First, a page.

Advent Reflection #22
Mary’s status as “favored one” places her in elite company. Her psalm-like praise, or Magnificat, certainly continues to show her maturity and importance for later generations.
Read the words again. Try to imagine that you are a young, poor, engaged girl, facing the potential of losing everything you know and love because of what you just agreed to. Sure you know that God will provide for you, but that doesn’t mean that your life will be easy – look at the prophets, after all.
Mary’s prayer is a prayer of justice. She understands what is at stake and how long Israel has been waiting for this moment. She knows, even at a young age, of the injustice of the world. She knows the reality of inequality. In the Angel’s promise, though, she sees the ways of the world cracking and crumbling. No longer will people have to say, “well this is just how it is,” in regard to their plight. For One is coming, and she would bring him. The promise was being fulfilled, the great plan of redemption was at its climax. The silence was over: God was here.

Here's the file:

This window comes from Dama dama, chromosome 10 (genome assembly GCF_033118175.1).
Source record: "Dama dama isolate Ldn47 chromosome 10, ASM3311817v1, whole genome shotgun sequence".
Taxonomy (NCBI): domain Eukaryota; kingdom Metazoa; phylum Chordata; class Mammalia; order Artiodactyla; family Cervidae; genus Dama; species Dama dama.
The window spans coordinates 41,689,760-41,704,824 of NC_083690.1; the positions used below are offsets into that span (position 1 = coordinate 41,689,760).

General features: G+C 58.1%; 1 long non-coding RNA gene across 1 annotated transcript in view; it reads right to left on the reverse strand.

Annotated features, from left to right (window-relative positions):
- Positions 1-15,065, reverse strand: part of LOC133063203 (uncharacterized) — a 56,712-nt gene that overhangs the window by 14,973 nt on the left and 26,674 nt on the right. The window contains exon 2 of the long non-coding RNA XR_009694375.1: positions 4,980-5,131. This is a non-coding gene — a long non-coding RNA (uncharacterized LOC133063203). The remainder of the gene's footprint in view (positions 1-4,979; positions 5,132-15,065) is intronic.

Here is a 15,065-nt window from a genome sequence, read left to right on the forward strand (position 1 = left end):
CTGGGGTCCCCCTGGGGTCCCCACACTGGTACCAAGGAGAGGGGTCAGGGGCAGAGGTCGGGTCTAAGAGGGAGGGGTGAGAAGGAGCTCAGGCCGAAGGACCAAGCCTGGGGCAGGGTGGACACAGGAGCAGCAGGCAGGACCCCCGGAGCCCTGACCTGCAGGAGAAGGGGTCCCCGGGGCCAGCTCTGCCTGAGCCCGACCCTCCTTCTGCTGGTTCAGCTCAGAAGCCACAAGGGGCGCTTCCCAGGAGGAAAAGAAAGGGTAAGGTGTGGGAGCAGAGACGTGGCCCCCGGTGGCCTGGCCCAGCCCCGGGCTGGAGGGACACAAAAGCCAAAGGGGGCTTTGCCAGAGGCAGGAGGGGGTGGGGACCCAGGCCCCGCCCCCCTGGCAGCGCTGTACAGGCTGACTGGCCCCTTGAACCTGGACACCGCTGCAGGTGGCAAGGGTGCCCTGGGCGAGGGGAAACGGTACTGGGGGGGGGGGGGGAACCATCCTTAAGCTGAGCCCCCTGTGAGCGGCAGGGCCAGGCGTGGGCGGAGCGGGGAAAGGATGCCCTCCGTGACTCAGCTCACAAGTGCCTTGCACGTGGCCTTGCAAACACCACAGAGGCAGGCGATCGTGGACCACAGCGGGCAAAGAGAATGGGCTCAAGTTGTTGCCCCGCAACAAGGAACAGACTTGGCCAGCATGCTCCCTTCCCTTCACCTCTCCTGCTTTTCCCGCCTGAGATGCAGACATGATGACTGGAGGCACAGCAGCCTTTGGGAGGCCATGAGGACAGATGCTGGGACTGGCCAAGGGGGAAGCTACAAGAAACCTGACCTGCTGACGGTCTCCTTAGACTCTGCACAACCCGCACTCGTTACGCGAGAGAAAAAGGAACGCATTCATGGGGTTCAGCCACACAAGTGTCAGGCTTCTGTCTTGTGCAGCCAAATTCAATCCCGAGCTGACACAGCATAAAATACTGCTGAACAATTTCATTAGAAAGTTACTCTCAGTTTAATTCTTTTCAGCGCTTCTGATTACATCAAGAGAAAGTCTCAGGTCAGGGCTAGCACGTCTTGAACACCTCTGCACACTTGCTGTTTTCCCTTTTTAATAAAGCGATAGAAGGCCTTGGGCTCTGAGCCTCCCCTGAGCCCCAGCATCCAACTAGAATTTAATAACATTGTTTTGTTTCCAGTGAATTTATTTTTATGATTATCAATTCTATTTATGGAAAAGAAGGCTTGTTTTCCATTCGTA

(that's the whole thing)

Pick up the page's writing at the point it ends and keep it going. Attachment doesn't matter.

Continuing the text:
The words of Mary’s prayer may be difficult for some. Her words contain rebuke and judgement upon those who oppress, upon the rich who pretend to be Lord over the poor. There is nothing in inherently wrong with wealth (remember some the folks Jesus willingly hangs out with – his ministry was even supported by a group of wealthy women), but it can enslave you. Such enslavement was at an end, or at least its end was beginning. Mary knew all these things, and she rejoiced.
What might you learn from Mary’s prayer? Does it make you uncomfortable? Why or why not? What changes might you need to make in order to hear these words as good news and hope?
“Come Thou Long Expected Jesus, Born To Set Thy People Free.”